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aslo assuming you cant get a center tapped tranny you can use a single tap around 14vac, rectify it, filter it and then pass it through 12v regulators. lm7812 for +12v and lm7912 the negative variant for -12v.

They both bias to the rectified ground thus becoming common and seperately output 12v and -12v. This setup will only handle about 1A - 1.5A depending on the regulator.


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Nick Mulder
Posted: December 02, 2006 10:31 pm
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QUOTE (Skeith @ Dec 2 2006, 09:05 PM)
aslo assuming you cant get a center tapped tranny you can use a single tap around 14vac, rectify it, filter it and then pass it through 12v regulators. lm7812 for +12v and lm7912 the negative variant for -12v.

They both bias to the rectified ground thus becoming common and seperately output 12v and -12v. This setup will only handle about 1A - 1.5A depending on the regulator.

I'm certainly no expert so I'm interested in your post here as it would mean I dont have to buy centre tapped transformers...

What becomes the ground reference ? Youd have say 20V or so from your rectifier and you can send these alternately to the regulators to get two 12V pot differences - but how are they referenced relative to each other ?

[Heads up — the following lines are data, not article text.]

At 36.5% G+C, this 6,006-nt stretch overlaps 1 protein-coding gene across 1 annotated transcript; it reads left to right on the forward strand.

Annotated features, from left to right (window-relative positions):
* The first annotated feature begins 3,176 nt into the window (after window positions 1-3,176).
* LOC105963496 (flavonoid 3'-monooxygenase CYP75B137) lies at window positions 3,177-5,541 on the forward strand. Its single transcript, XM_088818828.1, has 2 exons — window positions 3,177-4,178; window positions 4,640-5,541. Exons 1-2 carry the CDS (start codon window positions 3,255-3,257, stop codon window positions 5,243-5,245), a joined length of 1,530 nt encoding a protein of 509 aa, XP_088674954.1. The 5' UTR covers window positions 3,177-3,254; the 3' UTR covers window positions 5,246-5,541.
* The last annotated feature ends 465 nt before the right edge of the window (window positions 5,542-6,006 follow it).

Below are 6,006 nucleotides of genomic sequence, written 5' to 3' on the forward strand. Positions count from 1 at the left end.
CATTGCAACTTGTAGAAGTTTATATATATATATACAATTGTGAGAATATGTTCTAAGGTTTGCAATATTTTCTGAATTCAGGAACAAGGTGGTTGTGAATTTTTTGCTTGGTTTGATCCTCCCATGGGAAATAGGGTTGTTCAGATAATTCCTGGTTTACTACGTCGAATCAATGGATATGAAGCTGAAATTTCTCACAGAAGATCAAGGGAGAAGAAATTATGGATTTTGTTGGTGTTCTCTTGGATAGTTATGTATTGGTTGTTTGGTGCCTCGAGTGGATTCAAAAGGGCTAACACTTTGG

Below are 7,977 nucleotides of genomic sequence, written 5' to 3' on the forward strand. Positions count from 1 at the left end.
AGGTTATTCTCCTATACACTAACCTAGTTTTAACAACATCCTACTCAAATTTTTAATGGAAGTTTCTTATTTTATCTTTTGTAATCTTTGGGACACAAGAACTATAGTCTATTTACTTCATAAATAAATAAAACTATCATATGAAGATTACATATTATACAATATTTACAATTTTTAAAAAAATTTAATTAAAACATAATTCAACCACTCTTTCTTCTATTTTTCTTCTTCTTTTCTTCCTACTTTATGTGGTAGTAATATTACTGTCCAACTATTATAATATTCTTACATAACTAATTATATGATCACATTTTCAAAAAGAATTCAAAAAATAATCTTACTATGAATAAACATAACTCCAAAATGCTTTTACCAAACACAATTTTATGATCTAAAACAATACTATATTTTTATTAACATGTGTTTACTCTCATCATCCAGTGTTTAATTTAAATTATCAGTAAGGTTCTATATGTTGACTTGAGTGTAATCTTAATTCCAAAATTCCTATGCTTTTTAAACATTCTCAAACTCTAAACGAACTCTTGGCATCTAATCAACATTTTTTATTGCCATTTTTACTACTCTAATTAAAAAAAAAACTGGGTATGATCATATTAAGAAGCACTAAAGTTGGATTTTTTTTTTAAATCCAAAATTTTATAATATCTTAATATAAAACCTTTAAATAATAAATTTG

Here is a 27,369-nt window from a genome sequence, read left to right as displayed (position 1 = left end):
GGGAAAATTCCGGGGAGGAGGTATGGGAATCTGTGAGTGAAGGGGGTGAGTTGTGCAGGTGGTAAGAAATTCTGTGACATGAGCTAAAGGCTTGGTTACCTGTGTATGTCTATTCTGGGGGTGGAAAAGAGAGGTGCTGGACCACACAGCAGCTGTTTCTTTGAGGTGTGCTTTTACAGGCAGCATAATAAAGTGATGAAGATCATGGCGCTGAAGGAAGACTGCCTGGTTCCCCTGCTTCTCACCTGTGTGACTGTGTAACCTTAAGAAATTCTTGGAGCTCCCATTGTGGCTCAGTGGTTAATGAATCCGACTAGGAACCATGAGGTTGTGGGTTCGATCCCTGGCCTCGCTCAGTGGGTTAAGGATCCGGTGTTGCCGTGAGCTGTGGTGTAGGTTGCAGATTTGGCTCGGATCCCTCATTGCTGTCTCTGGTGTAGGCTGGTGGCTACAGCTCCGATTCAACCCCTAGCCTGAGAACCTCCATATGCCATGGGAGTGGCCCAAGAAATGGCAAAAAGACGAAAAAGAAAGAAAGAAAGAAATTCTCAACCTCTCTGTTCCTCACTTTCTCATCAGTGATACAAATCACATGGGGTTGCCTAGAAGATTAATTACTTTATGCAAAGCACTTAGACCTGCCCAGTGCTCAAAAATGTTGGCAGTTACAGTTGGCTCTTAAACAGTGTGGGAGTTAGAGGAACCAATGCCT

The 'grounds' on the regulators would be in one case the -ve from the rectifier and +ve on the other.

Can you draw a schematic ?
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Skeith
Posted: December 03, 2006 06:56 am
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You should be able to get the regulators for free as samples from the internet. There is a free samples section in general discussion that is stickied that lists companies that give free samples. Try fairchild thats where I got my regulators from.

If you plan on drawing more than about 100ma from the regulators I suggest putting a heatsink on them as they can get pretty hot.

Get the 1Amp versions if you can.


A circuit like this should do. Will be nice and clean too, specialy if its for opamps or audio
user posted image


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Nick Mulder
Posted: December 03, 2006 08:48 am
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ok

this is way easier
(I need to read up more!)

I thought the 7912 reg needed a 'negative' voltage with respect to its gnd connection and that the extra reletive point of the centre tap gave it (and was required)